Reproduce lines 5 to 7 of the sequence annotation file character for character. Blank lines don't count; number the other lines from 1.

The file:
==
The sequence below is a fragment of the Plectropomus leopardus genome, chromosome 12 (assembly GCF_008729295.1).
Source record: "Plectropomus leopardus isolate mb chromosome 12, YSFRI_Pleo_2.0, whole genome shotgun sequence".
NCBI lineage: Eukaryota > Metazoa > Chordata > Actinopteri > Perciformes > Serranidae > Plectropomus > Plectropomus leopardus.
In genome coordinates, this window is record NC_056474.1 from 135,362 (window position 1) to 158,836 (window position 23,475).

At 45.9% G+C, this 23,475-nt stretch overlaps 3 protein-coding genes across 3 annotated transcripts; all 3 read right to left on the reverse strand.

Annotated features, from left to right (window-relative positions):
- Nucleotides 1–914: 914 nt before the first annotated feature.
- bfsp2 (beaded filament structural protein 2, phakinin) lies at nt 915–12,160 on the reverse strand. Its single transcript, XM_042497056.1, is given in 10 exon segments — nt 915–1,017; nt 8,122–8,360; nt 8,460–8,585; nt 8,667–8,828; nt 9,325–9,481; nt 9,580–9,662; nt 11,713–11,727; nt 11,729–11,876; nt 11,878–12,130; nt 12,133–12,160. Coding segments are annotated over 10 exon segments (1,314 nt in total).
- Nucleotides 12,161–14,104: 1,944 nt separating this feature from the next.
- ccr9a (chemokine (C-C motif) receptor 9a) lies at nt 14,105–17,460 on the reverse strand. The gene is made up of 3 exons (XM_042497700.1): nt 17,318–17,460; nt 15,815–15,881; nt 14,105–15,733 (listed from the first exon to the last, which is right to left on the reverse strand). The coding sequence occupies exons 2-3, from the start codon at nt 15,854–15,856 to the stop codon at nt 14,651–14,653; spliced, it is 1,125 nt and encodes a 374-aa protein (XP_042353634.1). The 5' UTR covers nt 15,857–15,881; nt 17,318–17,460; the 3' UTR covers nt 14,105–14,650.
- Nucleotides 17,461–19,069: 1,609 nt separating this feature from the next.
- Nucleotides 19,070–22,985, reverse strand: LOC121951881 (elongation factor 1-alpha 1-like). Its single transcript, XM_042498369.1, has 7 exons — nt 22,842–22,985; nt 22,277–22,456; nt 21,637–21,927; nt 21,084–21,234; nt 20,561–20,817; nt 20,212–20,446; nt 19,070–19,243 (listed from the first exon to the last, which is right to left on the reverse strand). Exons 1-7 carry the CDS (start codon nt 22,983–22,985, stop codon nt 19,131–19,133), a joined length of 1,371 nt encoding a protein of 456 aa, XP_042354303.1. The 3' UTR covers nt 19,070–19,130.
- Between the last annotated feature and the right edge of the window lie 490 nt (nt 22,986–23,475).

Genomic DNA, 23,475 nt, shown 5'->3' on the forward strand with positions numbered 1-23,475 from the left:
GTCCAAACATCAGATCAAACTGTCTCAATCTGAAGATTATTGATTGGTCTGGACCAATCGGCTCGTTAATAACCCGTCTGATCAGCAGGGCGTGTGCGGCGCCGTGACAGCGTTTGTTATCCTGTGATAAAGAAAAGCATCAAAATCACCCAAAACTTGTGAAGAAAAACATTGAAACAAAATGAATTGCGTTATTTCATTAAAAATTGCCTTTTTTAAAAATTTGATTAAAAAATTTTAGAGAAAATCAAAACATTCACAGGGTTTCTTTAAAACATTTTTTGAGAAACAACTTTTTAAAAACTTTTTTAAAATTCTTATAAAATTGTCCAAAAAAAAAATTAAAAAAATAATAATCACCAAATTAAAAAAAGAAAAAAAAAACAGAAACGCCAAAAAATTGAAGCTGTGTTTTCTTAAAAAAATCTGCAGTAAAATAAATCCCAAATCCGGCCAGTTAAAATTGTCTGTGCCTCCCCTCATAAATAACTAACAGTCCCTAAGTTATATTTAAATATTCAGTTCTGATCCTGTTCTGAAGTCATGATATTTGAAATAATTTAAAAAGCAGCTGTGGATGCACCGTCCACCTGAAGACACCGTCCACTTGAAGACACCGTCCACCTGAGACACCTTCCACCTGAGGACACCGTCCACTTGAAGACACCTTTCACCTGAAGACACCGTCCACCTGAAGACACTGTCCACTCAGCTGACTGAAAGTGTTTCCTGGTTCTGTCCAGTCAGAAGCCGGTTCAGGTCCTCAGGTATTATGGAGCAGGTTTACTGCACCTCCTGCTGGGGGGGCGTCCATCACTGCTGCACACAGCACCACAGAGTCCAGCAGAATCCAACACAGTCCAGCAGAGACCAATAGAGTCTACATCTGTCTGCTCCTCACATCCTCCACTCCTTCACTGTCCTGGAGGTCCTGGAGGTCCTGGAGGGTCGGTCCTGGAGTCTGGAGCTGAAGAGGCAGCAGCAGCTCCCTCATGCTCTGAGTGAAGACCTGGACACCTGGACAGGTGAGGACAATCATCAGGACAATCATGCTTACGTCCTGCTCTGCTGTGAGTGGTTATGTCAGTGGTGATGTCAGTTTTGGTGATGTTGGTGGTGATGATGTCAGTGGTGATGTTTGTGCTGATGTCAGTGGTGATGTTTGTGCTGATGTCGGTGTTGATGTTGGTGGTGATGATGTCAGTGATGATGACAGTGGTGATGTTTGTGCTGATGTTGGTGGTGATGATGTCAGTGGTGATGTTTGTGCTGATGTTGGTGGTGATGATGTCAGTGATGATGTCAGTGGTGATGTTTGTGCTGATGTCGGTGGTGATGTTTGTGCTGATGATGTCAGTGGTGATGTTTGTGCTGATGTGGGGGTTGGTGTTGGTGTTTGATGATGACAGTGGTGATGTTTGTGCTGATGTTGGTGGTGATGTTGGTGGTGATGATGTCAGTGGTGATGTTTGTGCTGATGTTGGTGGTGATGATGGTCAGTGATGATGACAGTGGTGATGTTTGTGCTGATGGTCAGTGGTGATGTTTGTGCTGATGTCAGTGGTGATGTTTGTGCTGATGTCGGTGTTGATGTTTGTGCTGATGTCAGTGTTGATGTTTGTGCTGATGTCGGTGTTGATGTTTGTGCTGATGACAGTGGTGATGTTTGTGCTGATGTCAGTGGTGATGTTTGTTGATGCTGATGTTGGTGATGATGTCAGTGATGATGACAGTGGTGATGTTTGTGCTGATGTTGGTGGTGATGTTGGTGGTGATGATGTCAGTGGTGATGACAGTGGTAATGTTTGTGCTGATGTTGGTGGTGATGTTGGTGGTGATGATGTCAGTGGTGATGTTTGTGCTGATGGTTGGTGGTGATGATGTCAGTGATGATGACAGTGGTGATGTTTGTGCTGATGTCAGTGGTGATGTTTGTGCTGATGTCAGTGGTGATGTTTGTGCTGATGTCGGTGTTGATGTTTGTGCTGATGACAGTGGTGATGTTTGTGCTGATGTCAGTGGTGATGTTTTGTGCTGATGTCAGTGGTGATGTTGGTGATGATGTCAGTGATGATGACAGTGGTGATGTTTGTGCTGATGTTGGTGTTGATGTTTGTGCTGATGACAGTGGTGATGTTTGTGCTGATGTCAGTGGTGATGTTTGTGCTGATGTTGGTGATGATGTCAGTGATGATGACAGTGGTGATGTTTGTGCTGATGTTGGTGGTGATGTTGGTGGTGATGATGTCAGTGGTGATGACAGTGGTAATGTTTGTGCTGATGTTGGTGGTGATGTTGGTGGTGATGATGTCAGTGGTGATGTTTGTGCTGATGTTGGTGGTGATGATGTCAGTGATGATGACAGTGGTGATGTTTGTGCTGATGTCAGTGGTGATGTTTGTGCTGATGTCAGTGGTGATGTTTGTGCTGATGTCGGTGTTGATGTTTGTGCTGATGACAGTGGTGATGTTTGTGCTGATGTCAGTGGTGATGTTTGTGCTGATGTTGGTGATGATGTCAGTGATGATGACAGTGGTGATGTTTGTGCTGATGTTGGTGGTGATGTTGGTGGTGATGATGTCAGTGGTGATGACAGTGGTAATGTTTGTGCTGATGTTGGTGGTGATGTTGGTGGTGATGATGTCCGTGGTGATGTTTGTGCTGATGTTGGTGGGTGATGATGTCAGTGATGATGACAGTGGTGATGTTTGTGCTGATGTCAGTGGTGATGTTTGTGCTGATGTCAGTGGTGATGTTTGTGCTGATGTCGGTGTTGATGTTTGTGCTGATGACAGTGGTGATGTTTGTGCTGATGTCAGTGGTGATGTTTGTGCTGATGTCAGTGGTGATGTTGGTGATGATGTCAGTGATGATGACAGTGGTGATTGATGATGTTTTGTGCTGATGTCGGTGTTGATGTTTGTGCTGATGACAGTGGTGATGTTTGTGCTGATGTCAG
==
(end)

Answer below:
At 45.9% G+C, this 23,475-nt stretch overlaps 3 protein-coding genes across 3 annotated transcripts; all 3 read right to left on the reverse strand.

Annotated features, from left to right (window-relative positions):
- Nucleotides 1–914: 914 nt before the first annotated feature.